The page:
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xp_cmdshell

SQL Server 2000

Executes a given command string as an operating-system command shell and returns any output as rows of text. Grants nonadministrative users permissions to execute xp_cmdshell.

Note  When executing xp_cmdshell with the Microsoft® Windows® 98 operating systems, the return code from xp_cmdshell will not be set to the process exit code of the invoked executable. The return code will always be 0.

Syntax

xp_cmdshell {'command_string'} [, no_output]

Arguments

'command_string'

Is the command string to execute at the operating-system command shell. command_string is varchar(8000) or nvarchar(4000), with no default. command_string cannot contain more than one set of double quotation marks. A single pair of quotation marks is necessary if any spaces are present in the file paths or program names referenced by command_string. If you have trouble with embedded spaces, consider using FAT 8.3 file names as a workaround.

no_output

Is an optional parameter executing the given command_string, and does not return any output to the client.

Return Code Values

0 (success) or 1 (failure)

Result Sets

Executing this xp_cmdshell statement returns a directory listing of the current directory.

xp_cmdshell 'dir *.exe'

The rows are returned in an nvarchar(255) column.

Executing this xp_cmdshell statement returns the following result set:

xp_cmdshell 'dir *.exe', NO_OUTPUT

Here is the result:

The command(s) completed successfully.
Remarks

xp_cmdshell operates synchronously. Control is not returned until the command shell command completes.

When you grant execute permissions to users, the users can execute any operating-system command at the Microsoft Windows NT® command shell that the account running Microsoft SQL Server™ has the needed privileges to execute.

By default, only members of the sysadmin fixed server role can execute this extended stored procedure. You may, however, grant other users permission to execute this stored procedure.

When xp_cmdshell is invoked by a user who is a member of the sysadmin fixed server role, xp_cmdshell will be executed under the security context in which the SQL Server service is running. When the user is not a member of the sysadmin group, xp_cmdshell will impersonate the SQL Server Agent proxy account, which is specified using xp_sqlagent_proxy_account. If the proxy account is not available, xp_cmdshell will fail. This is true only for Microsoft® Windows NT® 4.0 and Windows 2000. On Windows 9.x, there is no impersonation and xp_cmdshell is always executed under the security context of the Windows 9.x user who started SQL Server.

Note  In earlier versions, a user who was granted execute permissions for xp_cmdshell ran the command in the context of the MSSQLServer service's user account. SQL Server could be configured (through a configuration option) so that users who did not have sa access to SQL Server could run xp_cmdshell in the context of the SQLExecutiveCmdExec Windows NT account. In SQL Server 7.0, the account is called SQLAgentCmdExec. Users who are not members of the sysadmin fixed server role now run commands in the context of this account without specifying a configuration change.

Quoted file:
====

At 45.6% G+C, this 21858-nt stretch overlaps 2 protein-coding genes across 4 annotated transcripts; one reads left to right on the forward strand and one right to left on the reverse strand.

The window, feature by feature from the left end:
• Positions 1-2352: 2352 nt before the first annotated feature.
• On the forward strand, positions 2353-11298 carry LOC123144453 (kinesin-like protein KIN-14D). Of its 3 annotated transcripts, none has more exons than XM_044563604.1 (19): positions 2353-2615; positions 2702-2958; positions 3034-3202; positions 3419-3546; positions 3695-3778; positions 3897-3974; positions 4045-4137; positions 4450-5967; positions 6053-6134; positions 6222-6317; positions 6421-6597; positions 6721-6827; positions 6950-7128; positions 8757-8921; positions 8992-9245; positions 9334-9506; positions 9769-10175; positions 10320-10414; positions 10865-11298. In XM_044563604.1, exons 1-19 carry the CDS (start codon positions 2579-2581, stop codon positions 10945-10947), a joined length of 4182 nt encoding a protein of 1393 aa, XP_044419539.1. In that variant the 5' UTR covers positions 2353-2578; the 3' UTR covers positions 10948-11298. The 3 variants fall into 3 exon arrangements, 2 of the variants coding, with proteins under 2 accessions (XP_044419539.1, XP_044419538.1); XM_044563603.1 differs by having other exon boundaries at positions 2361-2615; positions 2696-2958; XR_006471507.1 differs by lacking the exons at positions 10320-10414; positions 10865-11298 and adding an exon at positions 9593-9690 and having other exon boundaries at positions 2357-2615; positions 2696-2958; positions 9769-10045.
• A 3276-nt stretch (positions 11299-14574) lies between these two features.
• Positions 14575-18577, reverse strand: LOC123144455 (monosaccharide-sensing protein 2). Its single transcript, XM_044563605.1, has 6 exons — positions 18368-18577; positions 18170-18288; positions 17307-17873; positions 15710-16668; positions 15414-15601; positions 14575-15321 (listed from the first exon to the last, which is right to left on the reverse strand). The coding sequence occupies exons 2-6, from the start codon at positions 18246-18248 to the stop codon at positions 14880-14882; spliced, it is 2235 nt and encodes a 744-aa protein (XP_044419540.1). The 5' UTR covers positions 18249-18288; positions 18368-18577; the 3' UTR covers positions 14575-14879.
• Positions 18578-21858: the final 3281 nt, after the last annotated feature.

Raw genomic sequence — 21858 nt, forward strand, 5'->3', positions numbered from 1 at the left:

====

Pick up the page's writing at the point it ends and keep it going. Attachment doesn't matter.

Permissions

Execute permissions for xp_cmdshell default to members of the sysadmin fixed server role, but can be granted to other users.

Important  If you choose to use a Windows NT account that is not a member of the local administrator's group for the MSSQLServer service, users who are not members of the sysadmin fixed server role cannot execute xp_cmdshell.

Examples
A. Return a list of executable files

This example shows the xp_cmdshell extended stored procedure executing a directory command.

EXEC master..xp_cmdshell 'dir *.exe'
B. Use Windows NT net commands

This example shows the use of xp_cmdshell in a stored procedure. This example notifies users (with net send) that SQL Server is about to be shut down, pauses the server (with net pause), and then shuts the server down (with net stop).

CREATE PROC shutdown10
AS
EXEC xp_cmdshell 'net send /domain:SQL_USERS ''SQL Server shutting down 
   in 10 minutes. No more connections allowed.', no_output
EXEC xp_cmdshell 'net pause sqlserver'
WAITFOR DELAY '00:05:00'
EXEC xp_cmdshell 'net send /domain: SQL_USERS ''SQL Server shutting down 
   in 5 minutes.', no_output
WAITFOR DELAY '00:04:00'
EXEC xp_cmdshell 'net send /domain:SQL_USERS ''SQL Server shutting down 
   in 1 minute. Log off now.', no_output
WAITFOR DELAY '00:01:00'
EXEC xp_cmdshell 'net stop sqlserver', no_output
C. Return no output

This example uses xp_cmdshell to execute a command string without returning the output to the client.

USE master
EXEC xp_cmdshell 'copy c:\sqldumps\pubs.dmp \\server2\backups\sqldumps', 
   NO_OUTPUT
D. Use return status

In this example, the xp_cmdshell extended stored procedure also suggests return status. The return code value is stored in the variable @result.

DECLARE @result int
EXEC @result = xp_cmdshell 'dir *.exe'
IF (@result = 0)
   PRINT 'Success'
ELSE
   PRINT 'Failure'
E. Write variable contents to a file

This example writes the contents of the @var variable to a file named var_out.txt in the current server directory.

DECLARE @cmd sysname, @var sysname
SET @var = 'Hello world'
SET @cmd = 'echo ' + @var + ' > var_out.txt'
EXEC master..xp_cmdshell @cmd
F. Capture the result of a command to file

This example writes the contents of the current directory to a file named dir_out.txt in the current server directory.

DECLARE @cmd sysname, @var sysname
SET @var = 'dir/p'
SET @cmd = @var + ' > dir_out.txt'
EXEC master..xp_cmdshell @cmd

See Also

CREATE PROCEDURE

EXECUTE

Creating Security Accounts

System Stored Procedures (General Extended Procedures)

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